e-scooters

Global Cities Put Brakes On E-Scooters

E-scooters were promoted as a holy grail for sustainable living in cities, cutting down on carbon-guzzling cars and providing recreation for all. Now, pedestrians just about everywhere loathe E-Scooters and want them dumped. ⁃ TN Editor
 

Singapore became the latest city to target electronic scooters on Tuesday, when a ban on riding the devices loved by commuters but loathed by pedestrians took effect.

E-scooters have become a common sight on city streets from Berlin to Paris, but they have been blamed for accidents including the death of an elderly lady in Singapore this year.

Anyone riding an e-scooter on the city’s sidewalks now faces up to three months in jail or a fine.

Here are five other countries that have restricted or banned e-scooters.

1. France

Paris has banned e-scooters from sidewalks, with offenders facing a fine of 135 euros ($150).

A speed limit of 20km (12 miles) an hour has been imposed on the motorized vehicles across the capital, where scores of people have been injured and a man in his 80s was killed in April.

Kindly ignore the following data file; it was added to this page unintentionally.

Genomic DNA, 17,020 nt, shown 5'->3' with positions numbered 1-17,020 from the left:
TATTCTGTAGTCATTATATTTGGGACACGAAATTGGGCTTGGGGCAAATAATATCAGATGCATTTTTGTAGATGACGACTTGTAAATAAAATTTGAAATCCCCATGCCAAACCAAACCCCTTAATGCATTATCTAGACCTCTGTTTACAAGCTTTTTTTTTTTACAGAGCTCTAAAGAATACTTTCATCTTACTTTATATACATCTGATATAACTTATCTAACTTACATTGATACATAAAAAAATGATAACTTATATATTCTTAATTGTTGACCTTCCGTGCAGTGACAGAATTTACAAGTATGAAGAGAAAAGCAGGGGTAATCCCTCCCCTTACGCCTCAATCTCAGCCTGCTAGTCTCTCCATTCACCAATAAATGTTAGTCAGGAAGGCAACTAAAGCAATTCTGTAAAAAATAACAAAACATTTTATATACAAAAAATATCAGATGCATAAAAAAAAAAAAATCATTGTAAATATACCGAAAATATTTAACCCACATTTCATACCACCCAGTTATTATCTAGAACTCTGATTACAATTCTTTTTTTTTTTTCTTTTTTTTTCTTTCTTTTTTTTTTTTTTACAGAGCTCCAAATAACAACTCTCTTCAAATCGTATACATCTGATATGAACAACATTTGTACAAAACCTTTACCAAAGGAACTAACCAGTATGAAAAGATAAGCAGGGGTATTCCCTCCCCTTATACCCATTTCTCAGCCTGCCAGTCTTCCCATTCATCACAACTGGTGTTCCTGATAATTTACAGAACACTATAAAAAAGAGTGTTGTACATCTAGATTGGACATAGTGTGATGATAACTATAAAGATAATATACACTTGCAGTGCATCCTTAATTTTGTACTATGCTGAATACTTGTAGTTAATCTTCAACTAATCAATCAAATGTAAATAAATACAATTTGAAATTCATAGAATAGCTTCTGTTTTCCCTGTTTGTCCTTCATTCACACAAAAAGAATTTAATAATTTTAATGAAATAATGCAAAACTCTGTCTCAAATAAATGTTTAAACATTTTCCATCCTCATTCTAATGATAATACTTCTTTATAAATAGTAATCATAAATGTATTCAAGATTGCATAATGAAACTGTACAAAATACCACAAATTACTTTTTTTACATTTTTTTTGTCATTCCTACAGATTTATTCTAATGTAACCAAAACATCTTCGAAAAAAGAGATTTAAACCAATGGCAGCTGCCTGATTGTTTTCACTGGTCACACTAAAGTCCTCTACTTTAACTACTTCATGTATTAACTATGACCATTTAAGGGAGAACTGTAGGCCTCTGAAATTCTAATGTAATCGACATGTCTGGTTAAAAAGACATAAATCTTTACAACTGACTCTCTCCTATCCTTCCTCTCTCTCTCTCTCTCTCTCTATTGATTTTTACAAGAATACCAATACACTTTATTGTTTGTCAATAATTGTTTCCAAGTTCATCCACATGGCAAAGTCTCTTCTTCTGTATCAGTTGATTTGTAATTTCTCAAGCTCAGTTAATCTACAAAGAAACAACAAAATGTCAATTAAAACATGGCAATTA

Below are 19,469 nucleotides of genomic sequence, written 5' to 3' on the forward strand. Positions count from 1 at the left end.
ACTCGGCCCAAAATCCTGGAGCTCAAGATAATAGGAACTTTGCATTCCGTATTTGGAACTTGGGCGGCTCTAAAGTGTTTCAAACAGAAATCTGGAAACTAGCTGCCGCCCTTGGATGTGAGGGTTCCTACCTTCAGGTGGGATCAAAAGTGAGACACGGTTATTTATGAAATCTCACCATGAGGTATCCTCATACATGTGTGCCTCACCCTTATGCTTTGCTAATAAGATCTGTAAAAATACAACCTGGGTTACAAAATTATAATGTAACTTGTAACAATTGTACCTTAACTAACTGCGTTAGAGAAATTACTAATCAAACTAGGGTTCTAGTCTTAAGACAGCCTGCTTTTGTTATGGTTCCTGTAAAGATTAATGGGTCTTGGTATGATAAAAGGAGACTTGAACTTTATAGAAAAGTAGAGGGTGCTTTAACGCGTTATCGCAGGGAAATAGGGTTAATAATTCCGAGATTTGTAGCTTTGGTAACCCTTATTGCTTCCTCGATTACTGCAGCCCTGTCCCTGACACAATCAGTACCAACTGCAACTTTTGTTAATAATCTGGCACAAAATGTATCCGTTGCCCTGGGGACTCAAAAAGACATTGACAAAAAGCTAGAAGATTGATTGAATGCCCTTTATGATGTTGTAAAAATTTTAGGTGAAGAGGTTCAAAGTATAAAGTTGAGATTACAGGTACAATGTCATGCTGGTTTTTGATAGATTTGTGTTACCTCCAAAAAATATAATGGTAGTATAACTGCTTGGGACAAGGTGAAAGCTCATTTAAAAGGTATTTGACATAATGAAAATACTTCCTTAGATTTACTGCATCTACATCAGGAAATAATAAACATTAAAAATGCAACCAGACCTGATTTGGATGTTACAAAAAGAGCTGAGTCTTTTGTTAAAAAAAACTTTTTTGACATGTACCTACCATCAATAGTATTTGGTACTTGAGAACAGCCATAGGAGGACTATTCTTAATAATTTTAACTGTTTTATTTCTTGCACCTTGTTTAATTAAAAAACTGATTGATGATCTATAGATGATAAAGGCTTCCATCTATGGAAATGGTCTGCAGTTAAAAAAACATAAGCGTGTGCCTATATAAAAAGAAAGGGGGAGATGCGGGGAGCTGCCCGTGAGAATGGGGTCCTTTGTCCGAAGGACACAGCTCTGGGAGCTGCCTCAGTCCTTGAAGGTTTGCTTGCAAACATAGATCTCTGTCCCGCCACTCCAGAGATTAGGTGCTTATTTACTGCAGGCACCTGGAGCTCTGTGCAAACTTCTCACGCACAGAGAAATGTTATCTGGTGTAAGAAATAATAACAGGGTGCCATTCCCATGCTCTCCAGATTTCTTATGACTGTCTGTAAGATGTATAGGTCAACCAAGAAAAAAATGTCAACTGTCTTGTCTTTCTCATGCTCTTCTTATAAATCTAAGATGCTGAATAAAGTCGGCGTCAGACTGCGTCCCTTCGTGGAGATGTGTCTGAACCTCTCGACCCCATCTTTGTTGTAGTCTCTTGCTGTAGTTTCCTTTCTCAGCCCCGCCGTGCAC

2. Germany

German lawmakers voted in May to legalize e-scooters on roads and cycling paths but ban them from sidewalks. Riders must be aged 14 and above, and comply with a 20 km per hour speed limit.

3. Spain

Last year Madrid banned e-scooters from pedestrian areas and from roads with speed limits of 50 km an hour or more.

4. Britain

It is illegal to ride e-scooters on public roads, cycle lanes and pavements and offenders can face a fine of £300 ($387), although there have been recent calls for the ban to be lifted.

5. United States

Some cities have imposed restrictions on e-scooters and a study in September found they were involved in a rising number of injuries, often involving young men who are drunk or stoned.

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